- The centrifuge operator is responsible for the condition of the machine at the end of each procedure.
- All centrifuge tubes must be inspected before each use. Broken, cracked or damaged tubes should be disposed of.
- Refer to the centrifuge operating manual for selection of appropriate tubes, carrier cups, and rotors. Capped centrifuges should be used whenever possible.
There should not be any potential sources of electrical sparks on the inside of a laboratory refrigerator where chemicals are to be stored.
- If the unit will be used to store flammable or combustible materials, the refrigerator/freezer should be explosion-resistant and labeled to indicate it is suitable for storing flammable materials.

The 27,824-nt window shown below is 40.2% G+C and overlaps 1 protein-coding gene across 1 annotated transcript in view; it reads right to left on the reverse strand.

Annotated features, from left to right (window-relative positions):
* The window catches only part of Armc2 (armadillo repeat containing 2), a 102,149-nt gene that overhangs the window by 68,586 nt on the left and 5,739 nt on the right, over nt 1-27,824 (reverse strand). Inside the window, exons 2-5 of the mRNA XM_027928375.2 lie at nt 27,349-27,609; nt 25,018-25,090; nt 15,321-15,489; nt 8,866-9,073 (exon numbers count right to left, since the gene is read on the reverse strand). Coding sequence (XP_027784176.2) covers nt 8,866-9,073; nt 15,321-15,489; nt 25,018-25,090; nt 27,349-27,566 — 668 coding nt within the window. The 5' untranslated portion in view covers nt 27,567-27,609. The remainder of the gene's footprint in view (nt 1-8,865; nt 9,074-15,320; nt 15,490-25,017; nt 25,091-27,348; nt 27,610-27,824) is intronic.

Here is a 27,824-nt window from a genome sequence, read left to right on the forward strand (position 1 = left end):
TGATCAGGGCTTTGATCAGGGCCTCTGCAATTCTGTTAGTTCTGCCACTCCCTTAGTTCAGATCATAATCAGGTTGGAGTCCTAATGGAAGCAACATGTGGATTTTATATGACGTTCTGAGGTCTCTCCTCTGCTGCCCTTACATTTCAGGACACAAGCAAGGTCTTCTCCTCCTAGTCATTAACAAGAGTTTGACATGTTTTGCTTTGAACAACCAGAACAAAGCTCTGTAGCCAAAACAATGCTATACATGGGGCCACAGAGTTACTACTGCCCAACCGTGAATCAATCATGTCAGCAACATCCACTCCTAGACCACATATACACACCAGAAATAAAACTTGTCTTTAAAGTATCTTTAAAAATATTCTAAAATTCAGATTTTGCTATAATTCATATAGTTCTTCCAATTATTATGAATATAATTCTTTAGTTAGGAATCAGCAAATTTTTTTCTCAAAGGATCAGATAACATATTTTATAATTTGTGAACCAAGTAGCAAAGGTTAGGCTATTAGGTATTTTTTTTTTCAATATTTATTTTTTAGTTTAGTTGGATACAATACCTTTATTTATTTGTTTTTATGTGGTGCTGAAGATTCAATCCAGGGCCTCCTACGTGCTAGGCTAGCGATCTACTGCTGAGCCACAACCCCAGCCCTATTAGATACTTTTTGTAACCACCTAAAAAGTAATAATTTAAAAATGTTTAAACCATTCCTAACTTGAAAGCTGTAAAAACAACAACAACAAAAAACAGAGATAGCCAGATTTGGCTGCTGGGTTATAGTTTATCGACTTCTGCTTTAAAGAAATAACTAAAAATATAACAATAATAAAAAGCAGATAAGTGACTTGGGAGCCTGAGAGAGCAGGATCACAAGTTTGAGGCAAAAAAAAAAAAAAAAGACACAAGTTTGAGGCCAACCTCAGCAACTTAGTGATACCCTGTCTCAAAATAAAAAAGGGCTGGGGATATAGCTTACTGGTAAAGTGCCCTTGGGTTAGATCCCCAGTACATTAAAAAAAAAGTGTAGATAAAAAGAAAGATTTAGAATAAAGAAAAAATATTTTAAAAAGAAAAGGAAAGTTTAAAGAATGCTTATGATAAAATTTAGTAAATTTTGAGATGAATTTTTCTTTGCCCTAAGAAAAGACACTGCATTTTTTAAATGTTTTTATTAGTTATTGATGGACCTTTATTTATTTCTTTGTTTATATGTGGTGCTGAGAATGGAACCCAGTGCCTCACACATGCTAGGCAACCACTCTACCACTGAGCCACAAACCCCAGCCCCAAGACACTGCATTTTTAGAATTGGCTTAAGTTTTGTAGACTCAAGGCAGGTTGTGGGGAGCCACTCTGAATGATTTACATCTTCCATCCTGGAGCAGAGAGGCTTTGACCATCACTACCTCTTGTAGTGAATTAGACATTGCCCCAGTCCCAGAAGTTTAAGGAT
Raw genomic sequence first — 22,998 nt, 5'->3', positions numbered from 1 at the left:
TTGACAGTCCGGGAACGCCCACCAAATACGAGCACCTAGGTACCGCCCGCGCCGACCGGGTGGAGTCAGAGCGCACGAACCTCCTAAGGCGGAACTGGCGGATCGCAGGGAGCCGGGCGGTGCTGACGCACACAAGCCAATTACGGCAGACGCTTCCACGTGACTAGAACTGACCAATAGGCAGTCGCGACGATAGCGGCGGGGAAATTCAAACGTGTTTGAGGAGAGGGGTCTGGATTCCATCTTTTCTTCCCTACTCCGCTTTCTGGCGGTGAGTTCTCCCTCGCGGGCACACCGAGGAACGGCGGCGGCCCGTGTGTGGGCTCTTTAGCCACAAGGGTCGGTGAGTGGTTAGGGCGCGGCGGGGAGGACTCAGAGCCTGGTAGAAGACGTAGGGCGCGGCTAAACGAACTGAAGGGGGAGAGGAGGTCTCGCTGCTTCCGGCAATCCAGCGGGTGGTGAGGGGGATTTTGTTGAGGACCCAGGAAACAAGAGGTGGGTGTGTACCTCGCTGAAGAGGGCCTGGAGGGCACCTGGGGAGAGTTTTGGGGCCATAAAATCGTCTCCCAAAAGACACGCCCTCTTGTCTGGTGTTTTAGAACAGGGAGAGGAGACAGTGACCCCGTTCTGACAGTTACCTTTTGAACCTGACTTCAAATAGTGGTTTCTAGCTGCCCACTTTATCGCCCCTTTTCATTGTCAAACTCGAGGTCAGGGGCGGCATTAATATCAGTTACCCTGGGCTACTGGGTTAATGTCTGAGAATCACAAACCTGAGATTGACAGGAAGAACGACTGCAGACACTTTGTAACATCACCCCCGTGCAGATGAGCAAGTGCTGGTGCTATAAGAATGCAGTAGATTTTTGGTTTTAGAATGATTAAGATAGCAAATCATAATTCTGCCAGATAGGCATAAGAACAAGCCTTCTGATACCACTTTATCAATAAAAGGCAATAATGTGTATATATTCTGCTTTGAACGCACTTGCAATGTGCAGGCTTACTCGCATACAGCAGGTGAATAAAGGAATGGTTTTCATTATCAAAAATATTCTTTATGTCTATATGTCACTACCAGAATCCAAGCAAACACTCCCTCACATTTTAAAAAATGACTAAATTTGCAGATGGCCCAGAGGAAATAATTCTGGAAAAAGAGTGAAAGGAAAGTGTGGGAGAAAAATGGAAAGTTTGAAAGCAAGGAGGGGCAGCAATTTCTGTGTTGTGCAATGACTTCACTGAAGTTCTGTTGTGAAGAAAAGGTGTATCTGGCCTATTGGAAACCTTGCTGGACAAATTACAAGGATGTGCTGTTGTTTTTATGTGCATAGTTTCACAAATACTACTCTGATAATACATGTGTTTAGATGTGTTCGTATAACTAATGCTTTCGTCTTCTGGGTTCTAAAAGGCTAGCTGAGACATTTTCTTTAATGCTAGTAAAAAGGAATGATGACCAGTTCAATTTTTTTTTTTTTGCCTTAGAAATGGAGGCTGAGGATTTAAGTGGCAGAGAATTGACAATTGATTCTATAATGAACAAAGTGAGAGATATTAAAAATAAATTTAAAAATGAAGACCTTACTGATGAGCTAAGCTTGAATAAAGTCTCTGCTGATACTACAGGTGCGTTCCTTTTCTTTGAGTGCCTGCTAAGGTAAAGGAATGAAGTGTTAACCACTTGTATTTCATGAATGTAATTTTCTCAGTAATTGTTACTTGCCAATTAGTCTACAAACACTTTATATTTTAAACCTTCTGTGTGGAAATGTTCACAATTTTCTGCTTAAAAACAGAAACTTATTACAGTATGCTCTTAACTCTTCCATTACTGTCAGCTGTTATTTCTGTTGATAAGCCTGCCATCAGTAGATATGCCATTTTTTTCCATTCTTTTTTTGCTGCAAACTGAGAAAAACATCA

- The explosion-proof refrigerator should be used to store flammable or combustible materials in hazardous areas, such as a chemical storage rooms.
- All refrigerators, regardless of the type, should never be used to store food and must have labels on the door indicating this.
Drying ovens are commonly used to dry laboratory glassware. Since these ovens do not have a provision for preventing the discharge of volatized substances into the air, organic compounds should not be dried in these units. Conventional oven units should not be used to dry any chemical that is moderately volatile and might pose a health hazard of acute or chronic toxicity. Glassware rinsed in organic solvent should not be dried in an oven.
In addition to general safety guidelines, special precautions are needed when handling select carcinogens, reproductive toxins, and substances that have a high degree of acute toxicity. The PI must ensure that the below listed precautions are taken in order to minimize risk of exposure to these substances. Again, a Project Hazard Assessment Form be filled out and approved before any project with hazardous materials may be considered.